Prime Minister Sipilä will participate in the Supporting Syria and the Region Conference in London on 4 February together with over 30 other Heads of State or Government. The Conference is being hosted by the Heads of Government of the UK, Germany, Kuwait, Norway, and the UN Secretary General.
Finland will respond to the needs in Syria and its neighbouring countries by pledging EUR 25 million for 2016. The resources will be channelled from the Foreign Ministry's budget. The sum is considerably larger than last year's pledge of EUR 15 million. In the end, Finland's support to the victims of the conflict in Syria rose to EUR 34 million in 2015.
Following the pledge made in London, Finland's support to the victims of the Syria conflict since 2011 will total approximately EUR 107 million.
-It is important to help people where they are, so that they have hope for the future and do not need to leave their homes to embark, for instance to Europe, on a journey that might prove to be very dangerous, Prime Minister Juha Sipilä says.
In the Conference in London, the EU aims to double its pledge on last year, raising it to EUR 2.2 billion.
Finnish support through humanitarian and development organisations
Finland's London pledge consists of EUR 15 million in humanitarian aid and EUR 10 million in development cooperation.
The plan is to channel the humanitarian aid primarily via the UN High Commissioner for Refugees (UNHCR), the World Food Programme (WFP), the UN Children's Fund (UNICEF), the Red Cross and Finnish civil society organisations.
-Finland is responding to the long-term effects of the crisis in Syria and its neighbouring countries through development cooperation activities. Children's access to school and women's rights and employment are being supported. Funds are also being directed to the recovery of business activities and the reconstruction of hospitals and power stations, Prime Minister Juha Sipilä says.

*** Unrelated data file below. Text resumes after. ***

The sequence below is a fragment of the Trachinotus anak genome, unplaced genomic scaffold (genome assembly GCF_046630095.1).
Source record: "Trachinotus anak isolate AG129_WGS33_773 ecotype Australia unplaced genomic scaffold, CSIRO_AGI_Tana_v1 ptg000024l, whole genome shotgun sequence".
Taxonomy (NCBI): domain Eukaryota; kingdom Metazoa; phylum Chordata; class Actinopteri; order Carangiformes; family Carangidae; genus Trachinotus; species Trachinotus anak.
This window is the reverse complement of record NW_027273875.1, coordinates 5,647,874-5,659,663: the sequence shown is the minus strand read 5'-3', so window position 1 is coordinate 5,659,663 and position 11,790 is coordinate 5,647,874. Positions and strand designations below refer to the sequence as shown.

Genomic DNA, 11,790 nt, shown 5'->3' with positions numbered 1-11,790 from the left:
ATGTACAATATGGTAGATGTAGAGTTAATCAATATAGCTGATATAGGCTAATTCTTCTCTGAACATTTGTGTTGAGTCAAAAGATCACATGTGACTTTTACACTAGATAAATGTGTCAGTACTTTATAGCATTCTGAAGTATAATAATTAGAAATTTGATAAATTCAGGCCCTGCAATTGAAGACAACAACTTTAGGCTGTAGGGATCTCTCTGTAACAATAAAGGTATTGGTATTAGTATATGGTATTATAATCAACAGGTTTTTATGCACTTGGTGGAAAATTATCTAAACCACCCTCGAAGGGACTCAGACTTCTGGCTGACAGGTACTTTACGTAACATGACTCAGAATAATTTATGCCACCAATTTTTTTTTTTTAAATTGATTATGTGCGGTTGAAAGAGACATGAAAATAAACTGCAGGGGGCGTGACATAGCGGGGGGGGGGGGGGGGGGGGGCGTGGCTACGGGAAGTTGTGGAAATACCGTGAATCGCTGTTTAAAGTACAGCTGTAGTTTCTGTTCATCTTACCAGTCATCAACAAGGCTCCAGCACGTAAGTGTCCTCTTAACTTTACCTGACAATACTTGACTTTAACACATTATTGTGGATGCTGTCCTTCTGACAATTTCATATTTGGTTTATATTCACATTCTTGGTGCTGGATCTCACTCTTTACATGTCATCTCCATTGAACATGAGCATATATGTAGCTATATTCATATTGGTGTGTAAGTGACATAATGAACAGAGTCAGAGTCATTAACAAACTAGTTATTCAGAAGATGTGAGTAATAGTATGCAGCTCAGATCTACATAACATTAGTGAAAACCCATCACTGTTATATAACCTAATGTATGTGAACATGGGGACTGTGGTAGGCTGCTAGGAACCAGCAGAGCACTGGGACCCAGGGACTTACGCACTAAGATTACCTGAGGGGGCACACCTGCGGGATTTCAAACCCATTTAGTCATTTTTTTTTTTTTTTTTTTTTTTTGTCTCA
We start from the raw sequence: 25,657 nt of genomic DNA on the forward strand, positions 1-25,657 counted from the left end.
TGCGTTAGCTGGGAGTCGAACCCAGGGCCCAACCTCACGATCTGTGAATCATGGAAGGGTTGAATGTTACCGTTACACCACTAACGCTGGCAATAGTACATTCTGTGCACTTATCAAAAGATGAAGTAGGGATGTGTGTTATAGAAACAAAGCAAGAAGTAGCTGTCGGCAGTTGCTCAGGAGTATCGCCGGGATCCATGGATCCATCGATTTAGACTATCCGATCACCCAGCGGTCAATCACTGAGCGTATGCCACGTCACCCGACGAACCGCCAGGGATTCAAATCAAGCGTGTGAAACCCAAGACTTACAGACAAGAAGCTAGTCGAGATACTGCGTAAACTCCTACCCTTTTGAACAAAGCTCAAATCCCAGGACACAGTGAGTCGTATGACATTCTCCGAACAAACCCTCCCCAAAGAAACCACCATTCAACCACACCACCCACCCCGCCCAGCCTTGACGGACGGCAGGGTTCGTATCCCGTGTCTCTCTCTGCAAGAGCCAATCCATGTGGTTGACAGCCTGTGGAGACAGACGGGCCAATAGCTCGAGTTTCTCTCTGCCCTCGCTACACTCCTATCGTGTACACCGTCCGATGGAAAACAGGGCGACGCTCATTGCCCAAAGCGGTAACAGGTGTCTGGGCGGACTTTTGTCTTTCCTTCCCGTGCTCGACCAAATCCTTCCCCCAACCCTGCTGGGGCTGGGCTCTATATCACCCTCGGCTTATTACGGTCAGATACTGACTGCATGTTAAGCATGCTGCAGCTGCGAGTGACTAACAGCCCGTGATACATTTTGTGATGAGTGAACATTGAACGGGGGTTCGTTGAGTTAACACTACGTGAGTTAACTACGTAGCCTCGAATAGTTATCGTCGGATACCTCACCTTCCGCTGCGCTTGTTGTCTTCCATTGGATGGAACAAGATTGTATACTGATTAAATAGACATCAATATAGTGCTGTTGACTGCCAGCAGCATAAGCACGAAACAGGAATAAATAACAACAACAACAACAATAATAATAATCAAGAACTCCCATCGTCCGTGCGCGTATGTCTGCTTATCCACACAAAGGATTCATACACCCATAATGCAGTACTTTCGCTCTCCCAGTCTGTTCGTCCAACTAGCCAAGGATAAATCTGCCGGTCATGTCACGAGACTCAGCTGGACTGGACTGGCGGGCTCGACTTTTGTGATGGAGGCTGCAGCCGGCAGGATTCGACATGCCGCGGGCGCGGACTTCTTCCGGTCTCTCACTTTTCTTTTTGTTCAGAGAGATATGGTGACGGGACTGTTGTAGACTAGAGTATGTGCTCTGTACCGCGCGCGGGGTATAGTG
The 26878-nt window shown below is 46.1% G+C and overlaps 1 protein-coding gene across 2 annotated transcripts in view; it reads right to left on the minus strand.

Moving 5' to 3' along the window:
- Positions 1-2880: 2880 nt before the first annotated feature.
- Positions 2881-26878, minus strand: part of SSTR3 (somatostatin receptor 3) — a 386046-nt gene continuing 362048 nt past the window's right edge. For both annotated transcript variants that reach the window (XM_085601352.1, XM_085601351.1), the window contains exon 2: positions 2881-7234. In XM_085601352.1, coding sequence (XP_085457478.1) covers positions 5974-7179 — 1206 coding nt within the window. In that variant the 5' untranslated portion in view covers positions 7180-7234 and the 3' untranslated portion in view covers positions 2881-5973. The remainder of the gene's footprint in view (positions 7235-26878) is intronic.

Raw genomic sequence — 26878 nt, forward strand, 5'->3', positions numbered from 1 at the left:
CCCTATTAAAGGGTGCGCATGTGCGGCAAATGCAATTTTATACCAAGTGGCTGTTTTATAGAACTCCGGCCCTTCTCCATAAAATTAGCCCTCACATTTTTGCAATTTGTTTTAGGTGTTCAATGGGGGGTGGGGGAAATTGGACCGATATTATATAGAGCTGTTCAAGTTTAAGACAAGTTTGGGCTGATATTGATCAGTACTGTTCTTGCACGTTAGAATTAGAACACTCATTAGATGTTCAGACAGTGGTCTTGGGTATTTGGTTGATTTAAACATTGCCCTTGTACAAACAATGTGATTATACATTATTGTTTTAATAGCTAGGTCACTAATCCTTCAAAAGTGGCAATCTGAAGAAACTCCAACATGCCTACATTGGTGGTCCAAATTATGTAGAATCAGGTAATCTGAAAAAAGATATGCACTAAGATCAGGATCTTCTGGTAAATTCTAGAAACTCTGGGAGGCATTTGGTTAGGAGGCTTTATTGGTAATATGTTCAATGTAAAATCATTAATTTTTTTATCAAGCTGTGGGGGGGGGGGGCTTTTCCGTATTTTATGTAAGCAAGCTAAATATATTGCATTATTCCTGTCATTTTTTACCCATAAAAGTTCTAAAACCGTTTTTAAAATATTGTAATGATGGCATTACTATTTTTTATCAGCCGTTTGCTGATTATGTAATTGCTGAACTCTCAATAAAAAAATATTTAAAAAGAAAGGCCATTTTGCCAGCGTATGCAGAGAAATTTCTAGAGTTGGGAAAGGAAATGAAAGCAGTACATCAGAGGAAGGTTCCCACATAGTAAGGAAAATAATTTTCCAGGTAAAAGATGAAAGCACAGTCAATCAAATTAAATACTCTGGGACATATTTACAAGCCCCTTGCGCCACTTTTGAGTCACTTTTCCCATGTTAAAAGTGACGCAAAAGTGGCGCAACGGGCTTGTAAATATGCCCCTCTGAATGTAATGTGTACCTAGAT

In addition, Finland will continue to allocate a substantial amount to civil society actors' efforts to create the preconditions for peace. ICT and innovations will form a new area for funding.
-Finnish companies and NGOs have special expertise and technology that can contribute considerably to improvements in, for example, the education sector, Prime Minister Sipilä notes.
Syria conflict has led to a humanitarian crisis
In the course of nearly five years, the conflict in Syria has evolved from an uprising into a regional proxy war between different vested interests comprising strong superpower interests. At the same time, it has escalated into the biggest humanitarian catastrophe of our time. According to the UN, inside Syria about 7 million people have fled from their homes and about 13 million people are in need of assistance. Syria's neighbouring countries, Turkey, Lebanon, Jordan, Iraq and Egypt, have registered 4.5 million refugees. The deteriorating conditions in Syria and its neighbouring countries has contributed to the growth in migration to Europe. For this reason, too, a substantial increase in funding is imperative.
The London Conference has three goals: firstly, to raise new funding for the current year and up till 2020; secondly, to exert influence so that all children have access to school and to create job opportunities and businesses. Thirdly, the Conference aims to send a strong message about the protection of civilians, putting pressure on ending operations targeted at civilians and safeguarding assistance organisations' work. An important goal is to make Syria more stable and to create preconditions for reconstruction.
Inquiries: Anna-Kaisa Heikkinen, Special Adviser (International Affairs), tel. +358 40 748 3867, Prime Minister’s Office and Claus Jerker Lindroos, Unit for Humanitarian Assistance and Policy, tel. +358 40 132 1416, and Jussi Nummelin, Desk Officer responsible for support to Syria, tel. +358 50 430 2018, Ministry for Foreign Affairs
Further information on media arrangements: Anne Sjöholm, Head of Communications for EU Affairs, tel. +358 40 537 0733, Prime Minister’s Office.